It takes a lot of effort each year to organize and prepare as the cast and crew numbers around 100. There are all the props to set up, shelters to be put in place, animals to bring in, those who set out the snacks and refreshments.

It’s all volunteer, with some taking part one or two nights and others every night. Many help out year after year, and a few have been involved in all 21. But for all, it is a labour of love.

There is no admission, but donations are gratefully accepted and are used to cover costs of things like the hall rental and other incidentals. The remainder is sent to Christian Blind Mission International.


How did it all start back in 1999?

Catherine Ann Prociuk and her husband Jemy have been involved since the beginning. She said, Jack and Joyce Tipping, the founders of Angel Valley Retreat west of Fort Assiniboine, were the ones who got it started.

Their daughter Pam lived in Stoveville, Ont., and a woman at Christian Blind Mission International there wrote a play called Bethlehem Live.

The Tippings visited there in the summer, but never got to see the play so they asked their daughter to send a video and the script.

“It started off with three couples and then five that worked at putting it on initially,” she said. “We did it two Sunday nights in a row at the end of November, beginning of December.”

And that was how the Journey to Bethlehem was born.

Prociuk said initially, they managed to put together this little play with about 80 people and had no idea what we were getting into.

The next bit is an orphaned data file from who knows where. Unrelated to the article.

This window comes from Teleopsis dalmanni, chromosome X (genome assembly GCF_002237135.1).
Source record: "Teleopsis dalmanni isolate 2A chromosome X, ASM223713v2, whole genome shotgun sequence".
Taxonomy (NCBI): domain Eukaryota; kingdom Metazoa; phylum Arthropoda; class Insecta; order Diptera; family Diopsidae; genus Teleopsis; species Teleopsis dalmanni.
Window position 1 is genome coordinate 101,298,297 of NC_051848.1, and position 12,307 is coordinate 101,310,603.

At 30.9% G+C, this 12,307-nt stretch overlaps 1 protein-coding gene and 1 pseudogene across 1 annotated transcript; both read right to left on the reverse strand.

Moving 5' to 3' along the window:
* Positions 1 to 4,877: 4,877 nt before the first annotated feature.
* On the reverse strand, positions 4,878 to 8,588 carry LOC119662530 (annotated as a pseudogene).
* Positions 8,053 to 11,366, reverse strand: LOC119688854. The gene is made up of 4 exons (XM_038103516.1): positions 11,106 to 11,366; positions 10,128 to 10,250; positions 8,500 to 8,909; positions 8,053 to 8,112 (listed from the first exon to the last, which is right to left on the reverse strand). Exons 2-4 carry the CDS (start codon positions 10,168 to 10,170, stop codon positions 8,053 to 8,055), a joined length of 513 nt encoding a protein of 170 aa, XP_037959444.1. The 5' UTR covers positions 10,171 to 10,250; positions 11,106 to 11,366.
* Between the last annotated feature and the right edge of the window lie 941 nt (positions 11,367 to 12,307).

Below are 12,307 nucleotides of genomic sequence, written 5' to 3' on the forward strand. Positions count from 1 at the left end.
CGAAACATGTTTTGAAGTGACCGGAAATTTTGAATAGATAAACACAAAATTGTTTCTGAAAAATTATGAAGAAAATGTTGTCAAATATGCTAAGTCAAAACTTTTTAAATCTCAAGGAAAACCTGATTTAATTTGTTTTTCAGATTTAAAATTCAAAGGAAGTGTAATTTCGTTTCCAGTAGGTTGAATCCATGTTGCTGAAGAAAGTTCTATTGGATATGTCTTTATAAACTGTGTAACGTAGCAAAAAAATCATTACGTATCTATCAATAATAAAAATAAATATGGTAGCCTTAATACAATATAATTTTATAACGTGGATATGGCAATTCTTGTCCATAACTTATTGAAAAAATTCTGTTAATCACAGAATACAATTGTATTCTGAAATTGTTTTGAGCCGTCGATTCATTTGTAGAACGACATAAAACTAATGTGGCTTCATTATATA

“We had no idea it was going to continue on. But from there, people just wanted to continue to do it.”

The props were pretty crude at the start, with tents and the manger was basically an open calf shelter.

She said Mary and the baby would stay in a warm van there and jump out when each “family” group came along.

Gradually, over the years, with generous donations from area businesses, churches and individuals, improvements were made to the props, including the costumes, and it has all evolved to the very smooth and realistic presentation.

It continues to be all volunteers from basically the Fort Assiniboine and Barrhead areas and groups of people look after the advertising, costumes, cast, food and the props.

“Really, nobody has a more beautiful setting than Fort Assiniboine. I think our setting is beautiful,” said Catherine Ann.

Initially they pondered whether they would charge, but they decided against it.

 “We’ve done it on donations ever since. Everybody’s donated time, everybody’s donated talents, machinery, equipment and funds.

“Over the years, business, individuals and church groups have been invaluable in the development of this Christian inter-denominational production.”

The buildings used today are mobile buildings, moved on and off the property each year, and the costumes have developed over the years as well. One woman has done all the sewing of the costumes for the past 20 years, she says.

“She produced a wonderful wardrobe.”

About the Author: Les Dunford